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Developing a Church Culture of Goodness, Part 1

Carl Ruby

Part 1: Introduction

(Note from Pastor Carl: So far in my tenure as Pastor of Central Christian church, I’ve preached over 400 sermons. If God allows, I’d like to preach another 400 or so before retiring from full-time leadership. In order to do that, I need to periodically step away from most of my responsibilities as a pastor in order to find rest and care for my soul. I’ll be doing that for the month of June. One way I’ll stay connected during this time is to blog about some of the things I am reading. I’d like to start by sharing some thoughts about a great book called A Church Called Tov.)


For nearly 15 years, a person whom I have never met in person has had a profound impact on my faith and understanding of the gospel.  His name is Scot McKnight.  Scot is a prolific writer, blogger, and podcaster (Check out the blog Jesus Creed and his podcast Kingdom Roots.)  But most of all, he is a scholar of the New Testament.  Perhaps one reason I am drawn to him is that we come from the same background of Baptist fundamentalism. Some people work their way out of Christian fundamentalism by becoming more and more angry and bitter. Scot has shown me a different path, one based on becoming more gracious and joyful.

McKnight and his daughter Laura Barringer recently (2020) wrote a book called A Church Called Tov.  Tov is the Hebrew word for goodness that is used over 700 times in the Old Testament to describe God and his creation.  It’s a word that means pleasant, agreeable, or splendid.  The book is a response to churches and church leaders who are toxic and a call to resist toxicity by intentionally developing cultures of goodness where healing, redemption, and restoration can thrive.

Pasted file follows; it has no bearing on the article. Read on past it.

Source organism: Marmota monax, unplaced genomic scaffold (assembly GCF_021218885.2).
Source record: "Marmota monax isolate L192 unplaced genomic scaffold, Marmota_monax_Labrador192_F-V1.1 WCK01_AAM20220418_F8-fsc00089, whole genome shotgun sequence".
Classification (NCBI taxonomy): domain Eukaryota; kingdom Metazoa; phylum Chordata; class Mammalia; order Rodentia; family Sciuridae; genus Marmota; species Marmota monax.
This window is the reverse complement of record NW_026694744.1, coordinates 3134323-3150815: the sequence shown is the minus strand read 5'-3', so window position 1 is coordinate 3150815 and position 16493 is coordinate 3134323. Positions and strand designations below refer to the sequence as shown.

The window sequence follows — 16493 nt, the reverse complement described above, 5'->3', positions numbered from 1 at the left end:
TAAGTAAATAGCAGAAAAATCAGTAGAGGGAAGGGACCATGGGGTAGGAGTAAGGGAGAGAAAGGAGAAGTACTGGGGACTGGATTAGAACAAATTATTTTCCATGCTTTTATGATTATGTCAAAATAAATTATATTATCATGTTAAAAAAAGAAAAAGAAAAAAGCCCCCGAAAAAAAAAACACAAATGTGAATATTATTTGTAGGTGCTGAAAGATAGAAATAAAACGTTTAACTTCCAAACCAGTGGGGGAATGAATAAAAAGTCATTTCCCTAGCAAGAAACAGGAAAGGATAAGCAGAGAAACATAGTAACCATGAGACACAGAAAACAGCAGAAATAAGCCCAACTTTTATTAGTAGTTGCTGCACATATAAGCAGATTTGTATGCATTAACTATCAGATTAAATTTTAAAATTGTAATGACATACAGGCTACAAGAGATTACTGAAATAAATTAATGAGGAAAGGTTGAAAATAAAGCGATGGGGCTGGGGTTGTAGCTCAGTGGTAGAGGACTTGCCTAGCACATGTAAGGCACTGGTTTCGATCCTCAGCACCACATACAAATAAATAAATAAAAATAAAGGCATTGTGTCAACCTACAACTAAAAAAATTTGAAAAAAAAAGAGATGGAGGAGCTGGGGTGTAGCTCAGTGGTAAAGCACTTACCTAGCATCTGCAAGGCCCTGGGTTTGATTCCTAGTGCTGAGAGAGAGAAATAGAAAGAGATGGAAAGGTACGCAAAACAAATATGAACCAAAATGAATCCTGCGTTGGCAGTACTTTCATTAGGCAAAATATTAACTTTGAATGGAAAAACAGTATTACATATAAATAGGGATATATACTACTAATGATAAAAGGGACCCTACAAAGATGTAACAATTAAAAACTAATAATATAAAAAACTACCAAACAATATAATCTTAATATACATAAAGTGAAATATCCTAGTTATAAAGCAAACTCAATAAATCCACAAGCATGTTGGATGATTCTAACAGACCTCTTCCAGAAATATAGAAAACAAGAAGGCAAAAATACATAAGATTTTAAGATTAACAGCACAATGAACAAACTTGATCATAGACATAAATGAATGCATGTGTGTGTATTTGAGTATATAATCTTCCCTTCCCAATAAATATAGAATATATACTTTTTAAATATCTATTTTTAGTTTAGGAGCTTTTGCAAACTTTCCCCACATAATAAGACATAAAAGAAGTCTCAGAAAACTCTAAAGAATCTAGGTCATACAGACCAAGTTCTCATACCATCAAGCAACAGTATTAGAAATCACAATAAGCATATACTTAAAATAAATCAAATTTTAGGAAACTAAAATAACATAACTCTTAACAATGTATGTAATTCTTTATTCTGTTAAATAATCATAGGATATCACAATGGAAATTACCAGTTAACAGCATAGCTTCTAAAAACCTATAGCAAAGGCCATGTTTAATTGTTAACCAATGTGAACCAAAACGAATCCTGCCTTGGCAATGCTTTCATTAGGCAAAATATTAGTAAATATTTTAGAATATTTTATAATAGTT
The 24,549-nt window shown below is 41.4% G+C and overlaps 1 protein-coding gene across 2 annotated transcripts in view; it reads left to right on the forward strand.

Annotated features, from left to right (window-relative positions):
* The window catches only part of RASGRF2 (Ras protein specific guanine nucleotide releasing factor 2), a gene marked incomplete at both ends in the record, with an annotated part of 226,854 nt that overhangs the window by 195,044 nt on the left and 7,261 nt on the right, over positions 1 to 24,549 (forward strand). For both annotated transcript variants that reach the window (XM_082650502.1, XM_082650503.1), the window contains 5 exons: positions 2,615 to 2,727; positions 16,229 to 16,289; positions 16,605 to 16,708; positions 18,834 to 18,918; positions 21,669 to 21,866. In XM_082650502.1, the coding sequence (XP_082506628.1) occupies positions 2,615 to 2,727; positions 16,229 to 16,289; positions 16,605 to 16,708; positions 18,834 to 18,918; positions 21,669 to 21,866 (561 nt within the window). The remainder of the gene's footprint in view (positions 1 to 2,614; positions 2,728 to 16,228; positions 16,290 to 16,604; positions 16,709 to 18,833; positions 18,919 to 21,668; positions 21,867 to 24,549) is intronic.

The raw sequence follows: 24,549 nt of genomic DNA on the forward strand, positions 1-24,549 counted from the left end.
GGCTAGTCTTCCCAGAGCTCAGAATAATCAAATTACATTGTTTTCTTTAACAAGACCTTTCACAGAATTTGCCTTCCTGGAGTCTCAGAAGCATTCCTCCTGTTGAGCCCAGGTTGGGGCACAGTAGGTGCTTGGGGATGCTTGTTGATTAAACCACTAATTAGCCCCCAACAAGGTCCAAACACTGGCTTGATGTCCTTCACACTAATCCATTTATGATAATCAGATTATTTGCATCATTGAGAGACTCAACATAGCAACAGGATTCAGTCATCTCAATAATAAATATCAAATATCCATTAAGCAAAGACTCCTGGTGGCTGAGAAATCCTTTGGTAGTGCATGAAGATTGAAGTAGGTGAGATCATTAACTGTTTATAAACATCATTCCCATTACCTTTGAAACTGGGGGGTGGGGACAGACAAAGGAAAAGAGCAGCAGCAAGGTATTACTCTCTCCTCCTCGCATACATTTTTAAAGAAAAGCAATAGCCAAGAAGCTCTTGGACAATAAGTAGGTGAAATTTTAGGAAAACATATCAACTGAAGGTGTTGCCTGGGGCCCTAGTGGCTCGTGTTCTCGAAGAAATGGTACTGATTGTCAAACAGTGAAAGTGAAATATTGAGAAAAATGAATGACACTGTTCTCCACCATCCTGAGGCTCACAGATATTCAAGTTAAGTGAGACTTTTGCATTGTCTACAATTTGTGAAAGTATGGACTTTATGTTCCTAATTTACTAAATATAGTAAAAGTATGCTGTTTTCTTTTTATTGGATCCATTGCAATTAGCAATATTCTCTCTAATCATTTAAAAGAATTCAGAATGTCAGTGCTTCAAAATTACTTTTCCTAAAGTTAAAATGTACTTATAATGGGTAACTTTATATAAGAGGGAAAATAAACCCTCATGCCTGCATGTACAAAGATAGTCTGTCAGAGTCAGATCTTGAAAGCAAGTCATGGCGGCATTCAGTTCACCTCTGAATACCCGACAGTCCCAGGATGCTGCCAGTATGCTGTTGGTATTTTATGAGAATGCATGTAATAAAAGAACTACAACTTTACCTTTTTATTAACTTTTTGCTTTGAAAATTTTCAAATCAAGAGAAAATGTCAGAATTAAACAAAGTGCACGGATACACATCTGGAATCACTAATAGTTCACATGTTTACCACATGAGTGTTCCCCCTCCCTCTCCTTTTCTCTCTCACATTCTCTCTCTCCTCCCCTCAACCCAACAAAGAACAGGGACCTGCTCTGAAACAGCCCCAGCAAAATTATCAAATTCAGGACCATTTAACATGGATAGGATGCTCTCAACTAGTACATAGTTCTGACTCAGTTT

Two warning signs of church toxicity are narcissism and fear-based leadership. During the last few years, there have been numerous examples of celebrity pastors being removed from leadership because they are mean, greedy, and abusive. These traits often lead to sexual misconduct, abuse of women, financial mismanagement, and gross mistreatment of support staff. Prior to their downfalls, these pastors often carefully crafted cultures of secrecy to hide their serious flaws from their congregations.

Another indication of a toxic church is that it values its public image over authenticity, honesty, and integrity. Churches and leaders who are toxic master the art of spinning the truth. When the truth about the flaws of the pastor or church begins to surface, the spin machine shifts into high gear with carefully crafted statements designed to obscure the truth rather than to illuminate it.  When a toxic leader is exposed, the typical reaction is preservation rather than repentance.

To counter these dangers, McKnight and Barringer provide a vision for churches steeped in goodness, churches that nurture the following qualities:

  • Empathy
  • Grace
  • People-first cultures
  • Truth
  • Justice
  • Service
  • Christlikeness

As I take a month to reflect on the future of Central and my future as your pastor, I hope that this series of  blog posts will help you to join me in thinking carefully about how we can

 work together to nurture an enduring culture of goodness at Central.

To follow Scot McKnight check out his blog, Jesus Creed, or his podcast Kingdom Roots.

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